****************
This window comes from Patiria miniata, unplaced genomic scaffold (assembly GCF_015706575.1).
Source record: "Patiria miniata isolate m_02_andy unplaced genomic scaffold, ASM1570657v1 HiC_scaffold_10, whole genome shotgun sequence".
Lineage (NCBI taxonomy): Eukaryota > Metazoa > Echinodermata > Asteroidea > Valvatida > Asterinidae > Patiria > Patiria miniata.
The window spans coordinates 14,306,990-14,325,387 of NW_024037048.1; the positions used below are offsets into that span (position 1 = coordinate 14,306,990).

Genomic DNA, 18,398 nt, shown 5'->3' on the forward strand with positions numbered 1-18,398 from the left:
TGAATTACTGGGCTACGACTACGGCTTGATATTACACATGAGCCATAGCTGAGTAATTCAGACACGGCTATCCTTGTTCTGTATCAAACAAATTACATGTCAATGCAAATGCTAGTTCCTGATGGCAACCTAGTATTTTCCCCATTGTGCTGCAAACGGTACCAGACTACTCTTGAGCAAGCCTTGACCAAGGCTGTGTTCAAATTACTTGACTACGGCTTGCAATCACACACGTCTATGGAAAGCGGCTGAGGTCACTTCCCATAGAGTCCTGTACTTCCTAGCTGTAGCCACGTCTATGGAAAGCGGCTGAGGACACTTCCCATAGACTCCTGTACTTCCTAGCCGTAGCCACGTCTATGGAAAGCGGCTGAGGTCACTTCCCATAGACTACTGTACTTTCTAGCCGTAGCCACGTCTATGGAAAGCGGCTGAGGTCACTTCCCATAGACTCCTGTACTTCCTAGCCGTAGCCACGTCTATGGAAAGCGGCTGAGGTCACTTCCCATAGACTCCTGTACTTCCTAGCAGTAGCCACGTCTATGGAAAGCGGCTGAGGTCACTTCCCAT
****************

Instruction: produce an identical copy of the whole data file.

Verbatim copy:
This window comes from Patiria miniata, unplaced genomic scaffold (assembly GCF_015706575.1).
Source record: "Patiria miniata isolate m_02_andy unplaced genomic scaffold, ASM1570657v1 HiC_scaffold_10, whole genome shotgun sequence".
Lineage (NCBI taxonomy): Eukaryota > Metazoa > Echinodermata > Asteroidea > Valvatida > Asterinidae > Patiria > Patiria miniata.
The window spans coordinates 14,306,990-14,325,387 of NW_024037048.1; the positions used below are offsets into that span (position 1 = coordinate 14,306,990).

Genomic DNA, 18,398 nt, shown 5'->3' on the forward strand with positions numbered 1-18,398 from the left:
TGAATTACTGGGCTACGACTACGGCTTGATATTACACATGAGCCATAGCTGAGTAATTCAGACACGGCTATCCTTGTTCTGTATCAAACAAATTACATGTCAATGCAAATGCTAGTTCCTGATGGCAACCTAGTATTTTCCCCATTGTGCTGCAAACGGTACCAGACTACTCTTGAGCAAGCCTTGACCAAGGCTGTGTTCAAATTACTTGACTACGGCTTGCAATCACACACGTCTATGGAAAGCGGCTGAGGTCACTTCCCATAGAGTCCTGTACTTCCTAGCTGTAGCCACGTCTATGGAAAGCGGCTGAGGACACTTCCCATAGACTCCTGTACTTCCTAGCCGTAGCCACGTCTATGGAAAGCGGCTGAGGTCACTTCCCATAGACTACTGTACTTTCTAGCCGTAGCCACGTCTATGGAAAGCGGCTGAGGTCACTTCCCATAGACTCCTGTACTTCCTAGCCGTAGCCACGTCTATGGAAAGCGGCTGAGGTCACTTCCCATAGACTCCTGTACTTCCTAGCAGTAGCCACGTCTATGGAAAGCGGCTGAGGTCACTTCCCAT